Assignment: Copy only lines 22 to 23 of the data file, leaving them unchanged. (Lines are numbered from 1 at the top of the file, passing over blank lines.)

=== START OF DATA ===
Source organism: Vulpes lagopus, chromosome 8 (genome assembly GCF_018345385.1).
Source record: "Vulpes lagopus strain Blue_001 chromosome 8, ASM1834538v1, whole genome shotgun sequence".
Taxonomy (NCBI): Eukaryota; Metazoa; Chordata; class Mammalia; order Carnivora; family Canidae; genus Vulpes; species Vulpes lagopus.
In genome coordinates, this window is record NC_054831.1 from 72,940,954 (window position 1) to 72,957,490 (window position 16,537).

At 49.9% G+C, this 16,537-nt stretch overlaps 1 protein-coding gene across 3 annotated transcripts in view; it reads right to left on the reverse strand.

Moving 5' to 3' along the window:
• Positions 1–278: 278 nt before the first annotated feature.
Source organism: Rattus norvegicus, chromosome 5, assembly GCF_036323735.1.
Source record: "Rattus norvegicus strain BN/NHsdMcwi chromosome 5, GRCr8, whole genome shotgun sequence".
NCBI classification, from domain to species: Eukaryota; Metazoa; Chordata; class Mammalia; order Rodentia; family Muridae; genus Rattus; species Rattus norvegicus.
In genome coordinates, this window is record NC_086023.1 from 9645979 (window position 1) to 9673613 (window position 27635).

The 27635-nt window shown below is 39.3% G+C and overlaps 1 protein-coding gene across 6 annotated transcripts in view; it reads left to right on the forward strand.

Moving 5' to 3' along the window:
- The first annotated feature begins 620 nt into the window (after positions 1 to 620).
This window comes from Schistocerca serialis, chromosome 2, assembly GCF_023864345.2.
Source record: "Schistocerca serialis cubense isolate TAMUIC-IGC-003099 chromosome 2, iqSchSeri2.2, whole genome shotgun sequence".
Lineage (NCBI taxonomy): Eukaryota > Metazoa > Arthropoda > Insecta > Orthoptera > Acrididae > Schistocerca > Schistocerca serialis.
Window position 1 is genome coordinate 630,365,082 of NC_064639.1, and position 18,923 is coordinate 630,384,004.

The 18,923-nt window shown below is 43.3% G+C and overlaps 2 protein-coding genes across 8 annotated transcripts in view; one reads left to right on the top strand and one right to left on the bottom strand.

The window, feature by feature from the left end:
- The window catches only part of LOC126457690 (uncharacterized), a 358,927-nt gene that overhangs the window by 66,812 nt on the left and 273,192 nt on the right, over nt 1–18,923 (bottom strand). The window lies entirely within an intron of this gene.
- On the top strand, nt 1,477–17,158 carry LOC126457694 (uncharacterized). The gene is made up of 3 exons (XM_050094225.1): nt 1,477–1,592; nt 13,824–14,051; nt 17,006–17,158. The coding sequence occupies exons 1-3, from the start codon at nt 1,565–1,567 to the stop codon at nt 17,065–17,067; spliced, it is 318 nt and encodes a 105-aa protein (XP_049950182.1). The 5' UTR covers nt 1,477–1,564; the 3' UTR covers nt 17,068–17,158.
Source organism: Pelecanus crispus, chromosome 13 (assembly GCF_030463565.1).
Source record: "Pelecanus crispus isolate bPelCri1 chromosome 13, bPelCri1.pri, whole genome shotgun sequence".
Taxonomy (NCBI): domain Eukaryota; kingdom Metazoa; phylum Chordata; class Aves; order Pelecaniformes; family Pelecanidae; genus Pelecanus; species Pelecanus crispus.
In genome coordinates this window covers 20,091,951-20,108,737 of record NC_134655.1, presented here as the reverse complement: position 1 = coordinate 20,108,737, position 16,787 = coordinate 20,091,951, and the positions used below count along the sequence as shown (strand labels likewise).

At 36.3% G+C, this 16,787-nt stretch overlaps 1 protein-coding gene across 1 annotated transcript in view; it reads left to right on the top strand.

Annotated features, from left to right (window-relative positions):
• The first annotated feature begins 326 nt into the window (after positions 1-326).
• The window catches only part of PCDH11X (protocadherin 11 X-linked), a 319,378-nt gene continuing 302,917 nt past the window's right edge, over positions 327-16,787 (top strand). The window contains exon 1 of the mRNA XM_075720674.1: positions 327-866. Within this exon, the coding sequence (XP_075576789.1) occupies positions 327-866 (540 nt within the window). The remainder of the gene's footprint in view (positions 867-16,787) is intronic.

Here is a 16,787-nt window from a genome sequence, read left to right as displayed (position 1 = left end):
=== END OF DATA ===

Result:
- On the top strand, nt 1,477–17,158 carry LOC126457694 (uncharacterized). The gene is made up of 3 exons (XM_050094225.1): nt 1,477–1,592; nt 13,824–14,051; nt 17,006–17,158. The coding sequence occupies exons 1-3, from the start codon at nt 1,565–1,567 to the stop codon at nt 17,065–17,067; spliced, it is 318 nt and encodes a 105-aa protein (XP_049950182.1). The 5' UTR covers nt 1,477–1,564; the 3' UTR covers nt 17,068–17,158.
Source organism: Pelecanus crispus, chromosome 13 (assembly GCF_030463565.1).